In late March 2020, Interjet received another major blow. It lost 90% of its fleet after 27 Airbus planes were repossessed by various creditors. These planes flew mainly to Arizona and California.
Another result of the airline’s insolvency was the suspension of its certification by IATA (International Air Transport Association). This Canada-based organization aims to set standards for airlines, regulate prices, and overall, protect customers. Roughly 83% of all airlines are members of this association.
Interjet was not a member during its first 10 years in the industry. Airlines are not obligated to become members, but certification by this organization gives them access to several resources to improve their operations. This membership is not free, and IATA carries out frequent audits to make sure its members comply with the organization’s policies.
Fortunately, the suspension was temporary. Interjet was reinstated as a member. You can check it out here.
The COVID-19 Pandemic
And then the pandemic happened. Out of the 4 major Mexican airlines, Interjet has been hit the worst. Its operations decreased between 97% and 98% since April. Its competitors have seen an improvement in the last couple of months, but Interjet is lagging way behind.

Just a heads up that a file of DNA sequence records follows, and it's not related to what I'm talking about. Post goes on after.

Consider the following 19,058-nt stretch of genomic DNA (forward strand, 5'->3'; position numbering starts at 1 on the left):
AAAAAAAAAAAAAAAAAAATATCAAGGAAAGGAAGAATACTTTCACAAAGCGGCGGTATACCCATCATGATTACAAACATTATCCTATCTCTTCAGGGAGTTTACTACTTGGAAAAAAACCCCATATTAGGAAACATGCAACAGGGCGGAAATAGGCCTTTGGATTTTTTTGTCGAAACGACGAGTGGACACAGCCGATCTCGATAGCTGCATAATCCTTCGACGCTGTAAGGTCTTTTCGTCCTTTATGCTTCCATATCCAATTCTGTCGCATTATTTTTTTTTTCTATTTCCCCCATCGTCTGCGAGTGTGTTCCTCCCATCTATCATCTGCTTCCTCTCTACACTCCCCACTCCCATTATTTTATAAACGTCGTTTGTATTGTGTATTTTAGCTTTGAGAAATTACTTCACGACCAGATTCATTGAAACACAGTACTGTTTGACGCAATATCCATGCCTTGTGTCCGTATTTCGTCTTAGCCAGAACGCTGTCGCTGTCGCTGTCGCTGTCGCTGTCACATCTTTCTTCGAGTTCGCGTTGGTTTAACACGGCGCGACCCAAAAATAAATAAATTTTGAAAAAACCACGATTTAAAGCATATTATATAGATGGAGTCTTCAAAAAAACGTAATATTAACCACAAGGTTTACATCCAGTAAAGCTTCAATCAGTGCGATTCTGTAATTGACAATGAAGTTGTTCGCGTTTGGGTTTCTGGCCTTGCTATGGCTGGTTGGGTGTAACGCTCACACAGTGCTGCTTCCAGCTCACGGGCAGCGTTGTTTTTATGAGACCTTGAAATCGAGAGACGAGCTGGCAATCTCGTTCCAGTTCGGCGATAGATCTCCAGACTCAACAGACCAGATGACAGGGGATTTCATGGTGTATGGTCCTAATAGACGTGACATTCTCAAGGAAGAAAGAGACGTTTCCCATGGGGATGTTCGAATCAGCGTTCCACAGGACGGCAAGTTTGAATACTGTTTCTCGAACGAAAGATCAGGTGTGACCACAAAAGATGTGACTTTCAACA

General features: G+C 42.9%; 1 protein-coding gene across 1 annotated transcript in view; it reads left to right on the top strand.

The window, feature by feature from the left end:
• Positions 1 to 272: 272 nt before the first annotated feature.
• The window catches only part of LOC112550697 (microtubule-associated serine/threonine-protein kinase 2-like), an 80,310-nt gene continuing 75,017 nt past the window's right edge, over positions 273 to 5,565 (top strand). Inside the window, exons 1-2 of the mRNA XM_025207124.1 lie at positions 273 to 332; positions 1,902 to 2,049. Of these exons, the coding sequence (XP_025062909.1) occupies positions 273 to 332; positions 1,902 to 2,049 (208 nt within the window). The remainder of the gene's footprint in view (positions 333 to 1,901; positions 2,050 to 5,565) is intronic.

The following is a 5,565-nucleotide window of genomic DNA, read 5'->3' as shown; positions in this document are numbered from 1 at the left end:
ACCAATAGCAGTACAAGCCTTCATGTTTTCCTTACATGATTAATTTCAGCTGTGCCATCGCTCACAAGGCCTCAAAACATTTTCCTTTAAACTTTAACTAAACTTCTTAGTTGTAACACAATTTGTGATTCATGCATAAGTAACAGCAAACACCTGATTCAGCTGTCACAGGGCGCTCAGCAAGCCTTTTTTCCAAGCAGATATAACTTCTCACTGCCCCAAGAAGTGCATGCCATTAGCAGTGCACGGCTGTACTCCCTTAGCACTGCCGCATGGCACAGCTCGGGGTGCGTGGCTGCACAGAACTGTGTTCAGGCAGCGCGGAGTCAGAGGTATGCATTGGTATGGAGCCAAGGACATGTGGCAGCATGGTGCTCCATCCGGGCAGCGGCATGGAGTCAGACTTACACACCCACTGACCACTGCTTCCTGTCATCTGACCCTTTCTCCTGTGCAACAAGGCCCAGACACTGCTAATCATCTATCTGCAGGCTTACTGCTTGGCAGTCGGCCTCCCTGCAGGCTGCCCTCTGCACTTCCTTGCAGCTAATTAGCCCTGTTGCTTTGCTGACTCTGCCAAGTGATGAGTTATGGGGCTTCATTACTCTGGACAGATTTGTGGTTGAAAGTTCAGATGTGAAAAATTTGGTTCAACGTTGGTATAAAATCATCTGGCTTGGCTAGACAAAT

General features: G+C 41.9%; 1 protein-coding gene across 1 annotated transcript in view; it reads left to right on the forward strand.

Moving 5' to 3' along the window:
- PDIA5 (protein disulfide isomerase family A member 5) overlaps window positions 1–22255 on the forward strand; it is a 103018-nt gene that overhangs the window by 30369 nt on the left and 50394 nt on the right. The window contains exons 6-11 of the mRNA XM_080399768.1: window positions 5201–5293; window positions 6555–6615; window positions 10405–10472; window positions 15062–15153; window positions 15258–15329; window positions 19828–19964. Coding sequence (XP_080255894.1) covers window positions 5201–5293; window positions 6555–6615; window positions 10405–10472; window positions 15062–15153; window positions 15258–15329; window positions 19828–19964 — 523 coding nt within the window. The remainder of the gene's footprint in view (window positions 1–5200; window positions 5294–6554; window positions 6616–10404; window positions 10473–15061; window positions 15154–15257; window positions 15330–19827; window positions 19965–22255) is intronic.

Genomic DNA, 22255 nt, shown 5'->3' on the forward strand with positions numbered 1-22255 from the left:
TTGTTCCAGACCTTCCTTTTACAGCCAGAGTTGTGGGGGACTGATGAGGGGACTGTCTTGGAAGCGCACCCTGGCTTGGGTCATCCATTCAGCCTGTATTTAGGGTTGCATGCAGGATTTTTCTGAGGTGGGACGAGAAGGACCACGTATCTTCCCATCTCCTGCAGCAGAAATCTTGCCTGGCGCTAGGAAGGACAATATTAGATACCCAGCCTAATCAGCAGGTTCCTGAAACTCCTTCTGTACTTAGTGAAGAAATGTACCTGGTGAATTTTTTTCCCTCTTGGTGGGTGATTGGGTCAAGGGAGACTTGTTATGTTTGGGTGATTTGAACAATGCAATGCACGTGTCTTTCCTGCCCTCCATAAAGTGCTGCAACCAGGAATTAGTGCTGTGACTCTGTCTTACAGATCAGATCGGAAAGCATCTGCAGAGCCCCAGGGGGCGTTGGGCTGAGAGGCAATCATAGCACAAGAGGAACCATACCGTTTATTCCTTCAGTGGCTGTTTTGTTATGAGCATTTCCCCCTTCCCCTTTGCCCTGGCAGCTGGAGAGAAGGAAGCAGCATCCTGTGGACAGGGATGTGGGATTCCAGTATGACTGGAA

One of the first steps it took was suspending all international flights. At the time of writing this, Interjet is not operating any international flights anymore, and it is unknown when it will restart flying out of Mexico.
When the lockdown started to ease back in June, the airline faced another obstacle: not too many people were traveling. Either out of fear or due to the financial situation, many people put off traveling. This resulted in Interjet canceling flights nonstop and angering its customers once more.
One of the main complaints is that Interjet cancels flights and gives vouchers that turn out to cover just a fraction of the cost when you try to redeem them. There have been reports of people facing as many as 4 cancellations and paying up to 80,000 pesos ($4,000) to make changes. It’s a clear fraudulent scheme according to many.